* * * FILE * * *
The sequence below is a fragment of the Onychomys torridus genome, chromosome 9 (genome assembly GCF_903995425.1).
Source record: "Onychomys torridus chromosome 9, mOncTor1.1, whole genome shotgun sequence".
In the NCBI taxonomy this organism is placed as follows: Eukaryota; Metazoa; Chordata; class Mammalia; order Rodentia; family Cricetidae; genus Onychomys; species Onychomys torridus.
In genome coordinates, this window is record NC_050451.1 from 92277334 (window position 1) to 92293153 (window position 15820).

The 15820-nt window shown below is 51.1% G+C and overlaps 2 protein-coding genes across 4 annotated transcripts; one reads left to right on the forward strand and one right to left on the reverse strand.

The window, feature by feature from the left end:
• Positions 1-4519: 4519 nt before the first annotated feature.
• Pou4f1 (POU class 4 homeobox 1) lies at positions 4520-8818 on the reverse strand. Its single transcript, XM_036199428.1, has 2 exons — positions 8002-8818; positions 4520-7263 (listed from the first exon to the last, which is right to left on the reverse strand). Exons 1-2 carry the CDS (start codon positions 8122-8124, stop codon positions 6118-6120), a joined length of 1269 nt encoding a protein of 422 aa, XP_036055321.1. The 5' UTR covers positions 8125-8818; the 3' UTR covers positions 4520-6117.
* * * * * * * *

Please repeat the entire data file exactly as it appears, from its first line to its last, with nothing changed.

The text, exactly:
The sequence below is a fragment of the Onychomys torridus genome, chromosome 9 (genome assembly GCF_903995425.1).
Source record: "Onychomys torridus chromosome 9, mOncTor1.1, whole genome shotgun sequence".
In the NCBI taxonomy this organism is placed as follows: Eukaryota; Metazoa; Chordata; class Mammalia; order Rodentia; family Cricetidae; genus Onychomys; species Onychomys torridus.
In genome coordinates, this window is record NC_050451.1 from 92277334 (window position 1) to 92293153 (window position 15820).

The 15820-nt window shown below is 51.1% G+C and overlaps 2 protein-coding genes across 4 annotated transcripts; one reads left to right on the forward strand and one right to left on the reverse strand.

The window, feature by feature from the left end:
• Positions 1-4519: 4519 nt before the first annotated feature.
• Pou4f1 (POU class 4 homeobox 1) lies at positions 4520-8818 on the reverse strand. Its single transcript, XM_036199428.1, has 2 exons — positions 8002-8818; positions 4520-7263 (listed from the first exon to the last, which is right to left on the reverse strand). Exons 1-2 carry the CDS (start codon positions 8122-8124, stop codon positions 6118-6120), a joined length of 1269 nt encoding a protein of 422 aa, XP_036055321.1. The 5' UTR covers positions 8125-8818; the 3' UTR covers positions 4520-6117.